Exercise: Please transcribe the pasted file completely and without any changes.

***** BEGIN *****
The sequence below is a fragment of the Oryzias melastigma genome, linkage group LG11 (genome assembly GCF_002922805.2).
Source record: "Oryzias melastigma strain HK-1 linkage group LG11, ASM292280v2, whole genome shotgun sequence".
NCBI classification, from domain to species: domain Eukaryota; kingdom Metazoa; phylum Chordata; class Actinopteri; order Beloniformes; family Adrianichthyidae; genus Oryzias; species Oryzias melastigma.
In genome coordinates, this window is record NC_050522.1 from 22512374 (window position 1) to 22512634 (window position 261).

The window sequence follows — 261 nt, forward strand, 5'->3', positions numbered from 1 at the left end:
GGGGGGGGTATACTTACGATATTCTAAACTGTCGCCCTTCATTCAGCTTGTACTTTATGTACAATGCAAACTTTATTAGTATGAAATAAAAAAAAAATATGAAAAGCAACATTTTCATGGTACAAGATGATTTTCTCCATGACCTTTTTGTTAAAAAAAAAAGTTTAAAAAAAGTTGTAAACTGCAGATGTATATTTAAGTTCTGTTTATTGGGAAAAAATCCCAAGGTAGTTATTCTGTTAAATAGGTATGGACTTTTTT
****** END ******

The sequence below is a fragment of the Oryzias melastigma genome, linkage group LG11 (genome assembly GCF_002922805.2).
Source record: "Oryzias melastigma strain HK-1 linkage group LG11, ASM292280v2, whole genome shotgun sequence".
NCBI classification, from domain to species: domain Eukaryota; kingdom Metazoa; phylum Chordata; class Actinopteri; order Beloniformes; family Adrianichthyidae; genus Oryzias; species Oryzias melastigma.
In genome coordinates, this window is record NC_050522.1 from 22512374 (window position 1) to 22512634 (window position 261).

The window sequence follows — 261 nt, forward strand, 5'->3', positions numbered from 1 at the left end:
GGGGGGGGTATACTTACGATATTCTAAACTGTCGCCCTTCATTCAGCTTGTACTTTATGTACAATGCAAACTTTATTAGTATGAAATAAAAAAAAAATATGAAAAGCAACATTTTCATGGTACAAGATGATTTTCTCCATGACCTTTTTGTTAAAAAAAAAAGTTTAAAAAAAGTTGTAAACTGCAGATGTATATTTAAGTTCTGTTTATTGGGAAAAAATCCCAAGGTAGTTATTCTGTTAAATAGGTATGGACTTTTTT